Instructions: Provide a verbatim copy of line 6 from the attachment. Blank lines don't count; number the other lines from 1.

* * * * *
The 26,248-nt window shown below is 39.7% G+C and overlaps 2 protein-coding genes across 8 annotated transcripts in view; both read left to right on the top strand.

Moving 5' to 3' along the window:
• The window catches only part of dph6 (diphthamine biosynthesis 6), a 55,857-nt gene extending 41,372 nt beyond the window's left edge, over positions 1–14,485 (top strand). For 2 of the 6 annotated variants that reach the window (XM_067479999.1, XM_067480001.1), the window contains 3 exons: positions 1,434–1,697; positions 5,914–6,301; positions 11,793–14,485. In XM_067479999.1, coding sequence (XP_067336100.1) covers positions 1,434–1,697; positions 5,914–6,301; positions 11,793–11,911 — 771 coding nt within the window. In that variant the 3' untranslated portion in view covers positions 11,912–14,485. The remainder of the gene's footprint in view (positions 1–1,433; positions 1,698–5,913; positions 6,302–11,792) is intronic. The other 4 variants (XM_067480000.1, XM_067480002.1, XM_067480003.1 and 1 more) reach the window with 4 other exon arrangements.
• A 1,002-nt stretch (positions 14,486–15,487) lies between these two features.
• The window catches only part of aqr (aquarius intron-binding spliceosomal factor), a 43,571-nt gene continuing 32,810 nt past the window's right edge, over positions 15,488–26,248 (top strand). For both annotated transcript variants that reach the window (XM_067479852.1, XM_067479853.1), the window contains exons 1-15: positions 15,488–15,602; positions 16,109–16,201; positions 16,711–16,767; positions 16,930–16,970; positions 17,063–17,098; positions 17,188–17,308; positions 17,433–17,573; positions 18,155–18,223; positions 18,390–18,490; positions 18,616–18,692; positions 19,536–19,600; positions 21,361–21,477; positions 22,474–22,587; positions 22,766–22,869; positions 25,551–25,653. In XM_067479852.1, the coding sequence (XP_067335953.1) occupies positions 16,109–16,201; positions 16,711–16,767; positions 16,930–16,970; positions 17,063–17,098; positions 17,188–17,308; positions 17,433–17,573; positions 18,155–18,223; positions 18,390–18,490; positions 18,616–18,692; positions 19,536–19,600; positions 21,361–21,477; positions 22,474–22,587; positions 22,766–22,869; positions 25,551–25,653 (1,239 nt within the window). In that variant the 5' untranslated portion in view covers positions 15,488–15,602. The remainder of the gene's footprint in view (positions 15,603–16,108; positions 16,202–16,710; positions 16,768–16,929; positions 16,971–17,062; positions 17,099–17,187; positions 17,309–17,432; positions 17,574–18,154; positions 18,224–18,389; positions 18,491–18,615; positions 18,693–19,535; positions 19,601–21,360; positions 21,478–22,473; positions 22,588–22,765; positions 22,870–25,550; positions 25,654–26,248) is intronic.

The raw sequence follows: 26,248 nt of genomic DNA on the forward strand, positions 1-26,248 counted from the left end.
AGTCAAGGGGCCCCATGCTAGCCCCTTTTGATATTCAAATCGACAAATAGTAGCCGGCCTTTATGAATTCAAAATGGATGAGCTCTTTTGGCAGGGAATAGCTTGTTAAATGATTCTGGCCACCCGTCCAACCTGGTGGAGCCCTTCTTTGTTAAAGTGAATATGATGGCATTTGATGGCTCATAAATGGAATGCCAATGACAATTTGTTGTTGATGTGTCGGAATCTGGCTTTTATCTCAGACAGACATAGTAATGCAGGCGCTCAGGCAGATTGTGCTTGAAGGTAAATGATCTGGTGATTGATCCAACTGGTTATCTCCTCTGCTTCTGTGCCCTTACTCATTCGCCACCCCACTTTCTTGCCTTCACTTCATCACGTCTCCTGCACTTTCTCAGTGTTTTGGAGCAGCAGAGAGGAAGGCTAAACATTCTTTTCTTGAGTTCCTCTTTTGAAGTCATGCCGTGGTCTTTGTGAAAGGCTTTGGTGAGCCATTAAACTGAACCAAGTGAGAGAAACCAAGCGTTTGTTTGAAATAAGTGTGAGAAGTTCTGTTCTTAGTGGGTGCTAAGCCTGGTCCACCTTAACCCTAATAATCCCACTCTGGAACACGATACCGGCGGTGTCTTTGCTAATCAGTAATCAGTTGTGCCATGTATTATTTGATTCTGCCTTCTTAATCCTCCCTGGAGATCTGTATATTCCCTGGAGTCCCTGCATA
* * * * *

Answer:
The raw sequence follows: 26,248 nt of genomic DNA on the forward strand, positions 1-26,248 counted from the left end.